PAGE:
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53 people from the Hebrew Bible have been confirmed by archaeology. What about the New Testament? Lawrence Mykytiuk examines the political figures in the New Testament who can be identified in the archaeological record and by extra-Biblical writings. Find out who makes the cut.
Biblical Archaeology Review, September/October 2017
In the pages of BAR, Lawrence Mykytiuk has demonstrated that archaeology and extra-biblical writings attest to the existence of 53 figures from the Hebrew Bible, Jesus, and 23 political figures from the New Testament. Now, find out how many New Testament religious figures can be identified from evidence beyond the Bible.
Biblical Archaeology Review, Summer 2021
Eta Linnemann’s article on the Q hypothesisa takes Burton Mack and me to task not only for our scholarship, but also for what she takes to be our attack on traditional Christian beliefs. It’s a clever exercise in apologetics. However, this...
Bible Review, October 1995
At the very end of Martin Scorsese’s film version of Nikos Kazantzakis’s now famous novel. The Last Temptation of Christ, Jesus returns to the Cross, from his out-of-body temptation sequence, to those last, agonizing moments of death...
Bible Review, August 1989
A Secular or Theological Subject?
If we propose to study the history of the religion of ancient Israel, we must be governed by the same postulates that are the basis of modern historical method. Our task must be a historical, not a theological, enterprise. We must trace the...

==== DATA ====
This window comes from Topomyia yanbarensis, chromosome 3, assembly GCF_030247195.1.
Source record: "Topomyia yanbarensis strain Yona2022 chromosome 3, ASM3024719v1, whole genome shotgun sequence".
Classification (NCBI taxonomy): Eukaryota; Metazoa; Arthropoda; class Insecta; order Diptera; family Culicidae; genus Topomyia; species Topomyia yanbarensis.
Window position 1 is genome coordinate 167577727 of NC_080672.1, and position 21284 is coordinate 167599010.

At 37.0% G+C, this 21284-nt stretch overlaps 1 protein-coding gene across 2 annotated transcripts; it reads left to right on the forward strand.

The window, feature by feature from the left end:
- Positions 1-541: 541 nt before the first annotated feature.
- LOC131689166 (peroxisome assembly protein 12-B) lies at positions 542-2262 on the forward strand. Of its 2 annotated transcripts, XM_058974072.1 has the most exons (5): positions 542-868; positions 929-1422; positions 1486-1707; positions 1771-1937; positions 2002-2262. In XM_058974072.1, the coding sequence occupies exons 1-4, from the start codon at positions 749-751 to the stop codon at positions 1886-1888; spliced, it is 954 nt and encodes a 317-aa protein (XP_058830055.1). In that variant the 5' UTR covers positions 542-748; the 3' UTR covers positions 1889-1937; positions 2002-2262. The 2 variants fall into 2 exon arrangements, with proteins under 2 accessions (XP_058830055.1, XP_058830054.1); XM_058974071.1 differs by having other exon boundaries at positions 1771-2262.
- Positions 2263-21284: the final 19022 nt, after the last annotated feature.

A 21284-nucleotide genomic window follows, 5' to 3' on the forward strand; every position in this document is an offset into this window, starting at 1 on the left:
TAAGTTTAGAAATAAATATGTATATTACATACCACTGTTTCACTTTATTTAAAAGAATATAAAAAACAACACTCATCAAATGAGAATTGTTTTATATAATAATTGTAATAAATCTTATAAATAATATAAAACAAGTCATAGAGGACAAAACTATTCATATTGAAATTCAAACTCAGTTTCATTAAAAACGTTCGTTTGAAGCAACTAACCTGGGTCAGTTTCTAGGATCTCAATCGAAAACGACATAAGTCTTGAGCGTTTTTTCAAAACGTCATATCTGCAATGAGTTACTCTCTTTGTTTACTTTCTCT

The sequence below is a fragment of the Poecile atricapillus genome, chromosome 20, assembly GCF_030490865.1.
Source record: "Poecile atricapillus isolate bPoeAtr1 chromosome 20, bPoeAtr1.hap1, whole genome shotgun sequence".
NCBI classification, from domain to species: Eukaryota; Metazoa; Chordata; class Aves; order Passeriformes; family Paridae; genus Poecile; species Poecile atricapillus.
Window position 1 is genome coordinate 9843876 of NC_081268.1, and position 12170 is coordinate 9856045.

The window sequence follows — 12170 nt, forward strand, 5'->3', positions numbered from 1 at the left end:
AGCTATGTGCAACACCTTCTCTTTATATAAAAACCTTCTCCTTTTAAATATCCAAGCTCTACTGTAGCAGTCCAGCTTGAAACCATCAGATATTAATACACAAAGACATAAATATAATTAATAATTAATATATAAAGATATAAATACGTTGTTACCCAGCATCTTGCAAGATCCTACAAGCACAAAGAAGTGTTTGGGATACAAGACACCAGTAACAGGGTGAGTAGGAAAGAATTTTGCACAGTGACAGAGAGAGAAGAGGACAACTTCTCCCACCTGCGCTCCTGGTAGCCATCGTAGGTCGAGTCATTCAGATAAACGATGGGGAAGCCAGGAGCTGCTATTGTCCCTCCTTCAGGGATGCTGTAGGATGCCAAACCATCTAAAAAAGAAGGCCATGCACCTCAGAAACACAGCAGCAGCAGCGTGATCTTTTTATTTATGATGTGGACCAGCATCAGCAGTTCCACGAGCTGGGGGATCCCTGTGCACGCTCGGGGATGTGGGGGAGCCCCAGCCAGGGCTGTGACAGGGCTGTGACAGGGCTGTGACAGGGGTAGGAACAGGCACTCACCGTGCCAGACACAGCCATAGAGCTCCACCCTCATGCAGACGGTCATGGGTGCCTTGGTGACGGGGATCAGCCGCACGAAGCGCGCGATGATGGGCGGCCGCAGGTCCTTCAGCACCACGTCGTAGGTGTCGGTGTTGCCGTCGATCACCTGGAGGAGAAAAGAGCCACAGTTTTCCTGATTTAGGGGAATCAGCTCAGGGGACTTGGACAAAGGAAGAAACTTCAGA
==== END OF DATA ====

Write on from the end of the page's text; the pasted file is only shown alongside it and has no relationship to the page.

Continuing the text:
Biblical Archaeology Review, May/June 2005
The lost gospel
The Lost Gospel. The very concept provokes a flood of questions. If it is lost, how do we know it ever existed? How do we know what was in it? Who lost it? And how was it lost? Perhaps most intriguing of all: Will it ever be found? A new book...
Bible Review, October 1993
A scholar rips Handel’s Messiah
Every December, concert halls and churches throughout the English-speaking world resound with the strains of George Frederic Handel‘s mighty Messiah. For centuries, music lovers have gone home humming the arias and choruses that Handel‘s...
Bible Review, December 2002
After two decades toiling in the quiet groves of academe, I published an article in BAR titled “Archaeology Confirms 50 Real People in the Bible.”a The enormous interest this article generated was a complete surprise to me. Nearly 40 websites...
Biblical Archaeology Review, January/February 2015
Pazuzu...Lamashtu...Khatyu...Sheseru...Sasam...Lilith...Asmodeus...Beelzebub.... Names to conjure with. Literally. Years ago, when I was a student at Harvard, my teacher Frank Moore Cross raised a puzzling question: Why do demons—so prominent...
Bible Review, October 2004
Does it contain authentic sayings of Jesus?
Scholars have long theorized that collections of Jesus’ sayings circulated in the decades following his death and that therefore they would be among the earliest witnesses to his message. Modern critical scholars have even been able to...
Bible Review, April 1990
Scrolls provide a fresh understanding of apocalyptic elements in late biblical religion